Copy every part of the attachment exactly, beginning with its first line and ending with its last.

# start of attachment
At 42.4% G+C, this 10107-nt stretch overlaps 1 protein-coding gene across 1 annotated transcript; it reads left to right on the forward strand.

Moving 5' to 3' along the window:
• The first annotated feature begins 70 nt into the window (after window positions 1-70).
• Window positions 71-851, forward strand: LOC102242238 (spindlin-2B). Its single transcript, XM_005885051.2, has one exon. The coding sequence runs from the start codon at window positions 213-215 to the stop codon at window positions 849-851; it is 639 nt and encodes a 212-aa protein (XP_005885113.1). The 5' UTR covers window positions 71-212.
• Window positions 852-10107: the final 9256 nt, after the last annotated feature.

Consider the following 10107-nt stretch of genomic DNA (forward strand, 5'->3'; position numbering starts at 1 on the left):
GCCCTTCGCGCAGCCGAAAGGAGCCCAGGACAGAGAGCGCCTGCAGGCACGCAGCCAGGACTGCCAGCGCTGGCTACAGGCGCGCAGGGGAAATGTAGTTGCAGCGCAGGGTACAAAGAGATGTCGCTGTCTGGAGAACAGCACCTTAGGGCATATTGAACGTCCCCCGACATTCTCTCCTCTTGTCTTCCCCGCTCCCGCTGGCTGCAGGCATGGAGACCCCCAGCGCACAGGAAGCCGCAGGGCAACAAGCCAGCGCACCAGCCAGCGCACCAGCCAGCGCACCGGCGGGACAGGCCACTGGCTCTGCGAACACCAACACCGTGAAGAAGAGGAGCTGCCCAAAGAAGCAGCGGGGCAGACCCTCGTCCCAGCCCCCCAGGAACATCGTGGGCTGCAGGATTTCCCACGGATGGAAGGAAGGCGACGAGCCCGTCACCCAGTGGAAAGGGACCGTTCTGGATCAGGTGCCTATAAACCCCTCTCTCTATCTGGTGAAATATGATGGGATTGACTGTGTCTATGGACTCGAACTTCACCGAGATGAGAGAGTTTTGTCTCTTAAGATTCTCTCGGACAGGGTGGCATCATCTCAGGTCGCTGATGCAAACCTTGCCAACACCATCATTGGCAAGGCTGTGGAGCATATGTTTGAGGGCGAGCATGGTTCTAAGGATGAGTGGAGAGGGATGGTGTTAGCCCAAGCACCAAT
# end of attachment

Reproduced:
At 42.4% G+C, this 10107-nt stretch overlaps 1 protein-coding gene across 1 annotated transcript; it reads left to right on the forward strand.

Moving 5' to 3' along the window:
• The first annotated feature begins 70 nt into the window (after window positions 1-70).
• Window positions 71-851, forward strand: LOC102242238 (spindlin-2B). Its single transcript, XM_005885051.2, has one exon. The coding sequence runs from the start codon at window positions 213-215 to the stop codon at window positions 849-851; it is 639 nt and encodes a 212-aa protein (XP_005885113.1). The 5' UTR covers window positions 71-212.
• Window positions 852-10107: the final 9256 nt, after the last annotated feature.

Consider the following 10107-nt stretch of genomic DNA (forward strand, 5'->3'; position numbering starts at 1 on the left):
GCCCTTCGCGCAGCCGAAAGGAGCCCAGGACAGAGAGCGCCTGCAGGCACGCAGCCAGGACTGCCAGCGCTGGCTACAGGCGCGCAGGGGAAATGTAGTTGCAGCGCAGGGTACAAAGAGATGTCGCTGTCTGGAGAACAGCACCTTAGGGCATATTGAACGTCCCCCGACATTCTCTCCTCTTGTCTTCCCCGCTCCCGCTGGCTGCAGGCATGGAGACCCCCAGCGCACAGGAAGCCGCAGGGCAACAAGCCAGCGCACCAGCCAGCGCACCAGCCAGCGCACCGGCGGGACAGGCCACTGGCTCTGCGAACACCAACACCGTGAAGAAGAGGAGCTGCCCAAAGAAGCAGCGGGGCAGACCCTCGTCCCAGCCCCCCAGGAACATCGTGGGCTGCAGGATTTCCCACGGATGGAAGGAAGGCGACGAGCCCGTCACCCAGTGGAAAGGGACCGTTCTGGATCAGGTGCCTATAAACCCCTCTCTCTATCTGGTGAAATATGATGGGATTGACTGTGTCTATGGACTCGAACTTCACCGAGATGAGAGAGTTTTGTCTCTTAAGATTCTCTCGGACAGGGTGGCATCATCTCAGGTCGCTGATGCAAACCTTGCCAACACCATCATTGGCAAGGCTGTGGAGCATATGTTTGAGGGCGAGCATGGTTCTAAGGATGAGTGGAGAGGGATGGTGTTAGCCCAAGCACCAAT